Mark Sutton was killed in a terrifying wingsuit accident after hitting a mountain ridge at 155 mph. The professional skydiver was the famous James Bond stuntman during the London Olympics opening ceremony. Sutton was 42 years old.
Mark Sutton, regarded as among the best wingsuit flyers in the world, was invited to EpicTV's extreme sporting event in Martigny, Switzerland, along with 19 other professional skydivers. Wingsuit jumping are the latest evolution in base jumping, where flyers brush as close to the edge of the mountain as possible before opening their chutes to land. The accident occurred just moments after Sutton leaped from a helicopter 10,800 feet over the Swiss Alps on August 14.
The leap was meant to be an "open-air warm-up" run to get the wingsuit pilots acquainted to the mountainous terrain. Friend Tony Uragallo, who owns a wingsuit company, accompanied Mark Sutton on the jump. The two extreme athletes were both equipped with GoPro cameras to film their decents. The flyers intended to land near the hamlet of Le Peuty, near Trient.
According to reports, Mark Sutton exited the helicopter and inexplicably veered away from the intended route down the side of the mountain. Sutton struck the mountain ridge just 20 seconds after jumping out from the helicopter.
"He hit the mountain at a speed of about 250 kmh," announced a Valais police spokesman. "There was no chance of survival. The altitude of the ridge was about 2000 to 2400 metres.
"There were three people in the helicopter - the helicopter pilot and two wingsuit flyers. One of the flyers landed safely. When the other one failed to land, a representative from the production company who was on the ground called the emergency services.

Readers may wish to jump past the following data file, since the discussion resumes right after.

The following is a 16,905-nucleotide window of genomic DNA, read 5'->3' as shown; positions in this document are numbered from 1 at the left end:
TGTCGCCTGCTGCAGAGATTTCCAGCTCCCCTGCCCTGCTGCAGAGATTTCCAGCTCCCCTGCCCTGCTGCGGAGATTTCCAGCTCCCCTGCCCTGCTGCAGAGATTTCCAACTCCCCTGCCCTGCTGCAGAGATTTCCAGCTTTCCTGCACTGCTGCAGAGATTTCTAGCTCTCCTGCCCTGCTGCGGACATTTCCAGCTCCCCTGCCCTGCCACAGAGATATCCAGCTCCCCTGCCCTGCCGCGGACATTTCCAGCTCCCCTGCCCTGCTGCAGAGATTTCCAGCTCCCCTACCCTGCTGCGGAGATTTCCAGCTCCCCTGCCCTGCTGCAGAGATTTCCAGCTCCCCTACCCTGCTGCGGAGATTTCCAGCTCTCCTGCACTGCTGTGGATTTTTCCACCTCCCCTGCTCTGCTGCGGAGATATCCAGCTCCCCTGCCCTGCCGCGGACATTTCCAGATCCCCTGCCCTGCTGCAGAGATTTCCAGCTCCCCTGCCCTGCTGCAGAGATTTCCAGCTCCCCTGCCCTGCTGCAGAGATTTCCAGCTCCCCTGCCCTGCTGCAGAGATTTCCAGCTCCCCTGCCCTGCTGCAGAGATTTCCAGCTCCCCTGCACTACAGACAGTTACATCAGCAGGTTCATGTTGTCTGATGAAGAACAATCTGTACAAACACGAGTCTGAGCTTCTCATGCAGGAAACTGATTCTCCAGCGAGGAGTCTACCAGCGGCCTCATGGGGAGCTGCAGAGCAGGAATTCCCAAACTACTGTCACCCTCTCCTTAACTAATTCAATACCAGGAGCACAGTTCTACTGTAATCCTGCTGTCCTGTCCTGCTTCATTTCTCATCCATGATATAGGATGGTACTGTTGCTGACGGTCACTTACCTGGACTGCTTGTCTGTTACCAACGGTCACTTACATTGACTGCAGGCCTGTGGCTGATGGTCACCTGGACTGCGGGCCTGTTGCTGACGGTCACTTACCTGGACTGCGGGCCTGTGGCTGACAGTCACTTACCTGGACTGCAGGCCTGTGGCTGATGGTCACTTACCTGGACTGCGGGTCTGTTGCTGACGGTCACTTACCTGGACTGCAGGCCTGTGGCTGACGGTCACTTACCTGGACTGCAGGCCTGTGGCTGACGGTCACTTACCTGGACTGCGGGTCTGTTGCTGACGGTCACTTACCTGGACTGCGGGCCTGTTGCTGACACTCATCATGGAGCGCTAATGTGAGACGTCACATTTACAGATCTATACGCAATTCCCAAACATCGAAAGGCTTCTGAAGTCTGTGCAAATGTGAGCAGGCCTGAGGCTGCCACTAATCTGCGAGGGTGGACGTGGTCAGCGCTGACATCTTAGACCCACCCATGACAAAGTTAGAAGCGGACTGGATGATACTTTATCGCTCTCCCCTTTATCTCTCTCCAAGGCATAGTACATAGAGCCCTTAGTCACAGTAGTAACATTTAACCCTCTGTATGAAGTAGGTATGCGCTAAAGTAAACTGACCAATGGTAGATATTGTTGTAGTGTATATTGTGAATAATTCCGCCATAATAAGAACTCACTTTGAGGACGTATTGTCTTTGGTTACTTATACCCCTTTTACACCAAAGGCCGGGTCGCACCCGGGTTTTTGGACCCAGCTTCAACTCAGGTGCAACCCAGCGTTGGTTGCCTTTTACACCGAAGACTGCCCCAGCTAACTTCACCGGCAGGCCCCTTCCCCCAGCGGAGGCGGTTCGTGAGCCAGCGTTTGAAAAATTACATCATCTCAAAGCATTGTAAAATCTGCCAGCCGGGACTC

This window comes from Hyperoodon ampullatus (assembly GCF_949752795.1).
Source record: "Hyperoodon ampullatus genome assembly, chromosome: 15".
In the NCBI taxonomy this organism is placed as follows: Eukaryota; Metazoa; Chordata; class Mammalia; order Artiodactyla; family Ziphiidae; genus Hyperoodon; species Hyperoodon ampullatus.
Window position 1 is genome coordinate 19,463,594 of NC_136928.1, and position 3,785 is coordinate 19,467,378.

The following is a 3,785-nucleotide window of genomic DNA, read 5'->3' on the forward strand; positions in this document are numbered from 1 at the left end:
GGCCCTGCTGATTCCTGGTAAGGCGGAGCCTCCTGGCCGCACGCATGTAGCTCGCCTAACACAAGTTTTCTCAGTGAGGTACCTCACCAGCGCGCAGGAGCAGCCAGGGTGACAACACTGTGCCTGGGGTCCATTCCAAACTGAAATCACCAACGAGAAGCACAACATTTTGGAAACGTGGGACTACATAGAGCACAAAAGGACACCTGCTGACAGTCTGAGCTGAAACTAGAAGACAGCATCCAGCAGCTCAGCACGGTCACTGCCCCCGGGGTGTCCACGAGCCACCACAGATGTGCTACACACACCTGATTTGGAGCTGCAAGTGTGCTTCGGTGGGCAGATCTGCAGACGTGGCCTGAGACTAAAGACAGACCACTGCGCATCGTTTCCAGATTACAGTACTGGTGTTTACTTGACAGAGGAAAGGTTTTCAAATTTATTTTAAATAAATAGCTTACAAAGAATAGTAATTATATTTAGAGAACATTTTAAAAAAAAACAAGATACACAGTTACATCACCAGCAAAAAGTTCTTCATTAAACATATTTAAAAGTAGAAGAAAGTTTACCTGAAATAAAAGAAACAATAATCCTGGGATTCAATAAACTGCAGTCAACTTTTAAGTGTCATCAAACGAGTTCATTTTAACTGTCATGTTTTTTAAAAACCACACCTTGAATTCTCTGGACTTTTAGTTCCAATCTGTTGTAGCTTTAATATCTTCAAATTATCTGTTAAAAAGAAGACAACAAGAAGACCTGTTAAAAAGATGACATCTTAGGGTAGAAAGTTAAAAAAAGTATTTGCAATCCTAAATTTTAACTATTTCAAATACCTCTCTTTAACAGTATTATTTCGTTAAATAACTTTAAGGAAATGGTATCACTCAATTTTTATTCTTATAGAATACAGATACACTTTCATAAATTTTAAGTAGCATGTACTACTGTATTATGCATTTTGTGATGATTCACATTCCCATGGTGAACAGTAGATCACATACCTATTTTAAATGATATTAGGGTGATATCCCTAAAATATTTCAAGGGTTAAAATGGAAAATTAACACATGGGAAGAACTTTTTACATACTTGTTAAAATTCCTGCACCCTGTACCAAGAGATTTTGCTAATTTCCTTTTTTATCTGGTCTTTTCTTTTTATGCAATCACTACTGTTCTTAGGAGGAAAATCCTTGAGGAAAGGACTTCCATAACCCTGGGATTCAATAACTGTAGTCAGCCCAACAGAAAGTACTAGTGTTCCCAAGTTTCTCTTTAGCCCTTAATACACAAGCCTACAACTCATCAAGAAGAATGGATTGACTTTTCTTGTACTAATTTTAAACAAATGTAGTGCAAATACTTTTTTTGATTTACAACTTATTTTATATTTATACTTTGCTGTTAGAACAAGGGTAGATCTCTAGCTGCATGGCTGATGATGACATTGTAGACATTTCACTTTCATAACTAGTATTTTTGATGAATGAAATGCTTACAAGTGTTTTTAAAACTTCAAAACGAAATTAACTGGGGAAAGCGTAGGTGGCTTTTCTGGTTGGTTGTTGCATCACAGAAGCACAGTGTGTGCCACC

"When Uragallo realized that Sutton will not be landing with him, he immediately alerted the organizers and dispatched the emergency Air Glacier rescue helicopter. Mark Sutton was discovered on the mountain side and was tragically pronounced dead at the scene. Sutton's body was flown to a morgue nearby Sion. Uragallo phoned Sutton's girlfriend Victoria Homewood of the fatal accident.
"A rescue helicopter arrived at the scene and medics pronounced the man dead. The body was removed from the scene in the rescue helicopter and police began an inquiry at the scene. This was an accident. The production company and helicopter company are not implicated in any way."
An EpicTV spokesperson shared details following the terrible incident.
"Mark Sutton and Tony Uragallo were on the third flight of the day. It was 11am. The flight was an open-air warm-up flight. It was to last about 60 seconds. They were filming each other and Tony had Mark in view and then lost him. It is not known why.
"All other pilots that morning had been very conservative. They were all scheduled to do a lot of flights that day, Mark included. Mark's accident happened about 20 seconds after he left the heli. He had not yet deployed his parachute, with which he was equipped for the landing.
"Tony, understandably, has chosen not to fly today. He has taken the day off. We completely stepped back and said it was for all the participants to decide whether to still go ahead with the event. They decided to go ahead in honour of Mark.
"Wingsuiting is an extreme sport and there are risks, just as there are with extreme skiing or Formula 1 racing. Accidents happen."
Mark Sutton marks the first death of a wingsuit pilot at the Canton of Valais of the Swiss Alps.
While authorities are still investigating and learning what caused the accident that killed Mark Sutton, it is worth noting that Sutton veered off track and travelled 250 kmh, or 155 mph, before striking the mountain ridge. Sutton was dead at the scene and the parachute was never deployed.
It is unknown whether or not the wingsuit construction was defective or if human error caused the impact. However, it is high likely that the accident would not have occurred if Sutton did not veer from the intended route. In addition, Sutton never deployed his parachute which suggests that Sutton was unconscious or has lost stability and could not risk a violent parachute release.